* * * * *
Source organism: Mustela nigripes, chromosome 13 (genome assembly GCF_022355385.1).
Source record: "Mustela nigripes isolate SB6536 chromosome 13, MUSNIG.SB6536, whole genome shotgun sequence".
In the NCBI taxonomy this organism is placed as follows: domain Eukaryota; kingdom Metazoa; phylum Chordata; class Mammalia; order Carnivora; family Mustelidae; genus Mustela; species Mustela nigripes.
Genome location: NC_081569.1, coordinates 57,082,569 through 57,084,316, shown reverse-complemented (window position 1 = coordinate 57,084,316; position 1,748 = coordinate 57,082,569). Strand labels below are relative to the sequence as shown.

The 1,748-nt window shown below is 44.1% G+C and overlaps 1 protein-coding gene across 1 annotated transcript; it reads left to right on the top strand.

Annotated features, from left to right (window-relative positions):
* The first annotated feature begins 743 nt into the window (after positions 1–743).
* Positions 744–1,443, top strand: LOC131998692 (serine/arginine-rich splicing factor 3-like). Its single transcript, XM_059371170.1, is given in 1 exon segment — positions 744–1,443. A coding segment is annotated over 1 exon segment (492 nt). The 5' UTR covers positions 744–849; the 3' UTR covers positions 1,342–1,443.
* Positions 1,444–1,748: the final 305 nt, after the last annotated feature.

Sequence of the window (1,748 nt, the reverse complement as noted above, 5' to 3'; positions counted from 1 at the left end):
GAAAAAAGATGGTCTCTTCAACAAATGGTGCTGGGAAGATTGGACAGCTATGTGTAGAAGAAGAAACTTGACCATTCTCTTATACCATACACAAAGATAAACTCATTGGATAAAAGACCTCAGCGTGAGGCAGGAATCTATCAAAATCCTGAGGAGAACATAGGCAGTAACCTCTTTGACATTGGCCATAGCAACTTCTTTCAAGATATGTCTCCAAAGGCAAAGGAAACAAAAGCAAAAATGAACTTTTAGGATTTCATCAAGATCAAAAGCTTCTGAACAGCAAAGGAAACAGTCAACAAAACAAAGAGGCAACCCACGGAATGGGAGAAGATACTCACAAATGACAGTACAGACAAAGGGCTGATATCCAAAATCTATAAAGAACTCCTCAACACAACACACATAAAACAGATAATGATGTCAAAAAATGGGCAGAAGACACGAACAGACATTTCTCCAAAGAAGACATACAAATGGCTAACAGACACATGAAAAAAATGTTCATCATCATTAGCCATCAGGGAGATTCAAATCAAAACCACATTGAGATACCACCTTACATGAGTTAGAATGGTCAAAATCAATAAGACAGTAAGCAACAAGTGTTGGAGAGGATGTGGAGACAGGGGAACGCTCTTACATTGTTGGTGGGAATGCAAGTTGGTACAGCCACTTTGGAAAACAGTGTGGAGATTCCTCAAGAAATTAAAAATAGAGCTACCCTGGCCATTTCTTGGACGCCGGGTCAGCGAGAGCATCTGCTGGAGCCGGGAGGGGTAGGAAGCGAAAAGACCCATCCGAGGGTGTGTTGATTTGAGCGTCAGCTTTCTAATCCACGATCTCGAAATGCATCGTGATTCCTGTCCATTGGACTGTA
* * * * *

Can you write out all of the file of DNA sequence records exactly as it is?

Source organism: Mustela nigripes, chromosome 13 (genome assembly GCF_022355385.1).
Source record: "Mustela nigripes isolate SB6536 chromosome 13, MUSNIG.SB6536, whole genome shotgun sequence".
In the NCBI taxonomy this organism is placed as follows: domain Eukaryota; kingdom Metazoa; phylum Chordata; class Mammalia; order Carnivora; family Mustelidae; genus Mustela; species Mustela nigripes.
Genome location: NC_081569.1, coordinates 57,082,569 through 57,084,316, shown reverse-complemented (window position 1 = coordinate 57,084,316; position 1,748 = coordinate 57,082,569). Strand labels below are relative to the sequence as shown.

The 1,748-nt window shown below is 44.1% G+C and overlaps 1 protein-coding gene across 1 annotated transcript; it reads left to right on the top strand.

Annotated features, from left to right (window-relative positions):
* The first annotated feature begins 743 nt into the window (after positions 1–743).
* Positions 744–1,443, top strand: LOC131998692 (serine/arginine-rich splicing factor 3-like). Its single transcript, XM_059371170.1, is given in 1 exon segment — positions 744–1,443. A coding segment is annotated over 1 exon segment (492 nt). The 5' UTR covers positions 744–849; the 3' UTR covers positions 1,342–1,443.
* Positions 1,444–1,748: the final 305 nt, after the last annotated feature.

Sequence of the window (1,748 nt, the reverse complement as noted above, 5' to 3'; positions counted from 1 at the left end):
GAAAAAAGATGGTCTCTTCAACAAATGGTGCTGGGAAGATTGGACAGCTATGTGTAGAAGAAGAAACTTGACCATTCTCTTATACCATACACAAAGATAAACTCATTGGATAAAAGACCTCAGCGTGAGGCAGGAATCTATCAAAATCCTGAGGAGAACATAGGCAGTAACCTCTTTGACATTGGCCATAGCAACTTCTTTCAAGATATGTCTCCAAAGGCAAAGGAAACAAAAGCAAAAATGAACTTTTAGGATTTCATCAAGATCAAAAGCTTCTGAACAGCAAAGGAAACAGTCAACAAAACAAAGAGGCAACCCACGGAATGGGAGAAGATACTCACAAATGACAGTACAGACAAAGGGCTGATATCCAAAATCTATAAAGAACTCCTCAACACAACACACATAAAACAGATAATGATGTCAAAAAATGGGCAGAAGACACGAACAGACATTTCTCCAAAGAAGACATACAAATGGCTAACAGACACATGAAAAAAATGTTCATCATCATTAGCCATCAGGGAGATTCAAATCAAAACCACATTGAGATACCACCTTACATGAGTTAGAATGGTCAAAATCAATAAGACAGTAAGCAACAAGTGTTGGAGAGGATGTGGAGACAGGGGAACGCTCTTACATTGTTGGTGGGAATGCAAGTTGGTACAGCCACTTTGGAAAACAGTGTGGAGATTCCTCAAGAAATTAAAAATAGAGCTACCCTGGCCATTTCTTGGACGCCGGGTCAGCGAGAGCATCTGCTGGAGCCGGGAGGGGTAGGAAGCGAAAAGACCCATCCGAGGGTGTGTTGATTTGAGCGTCAGCTTTCTAATCCACGATCTCGAAATGCATCGTGATTCCTGTCCATTGGACTGTA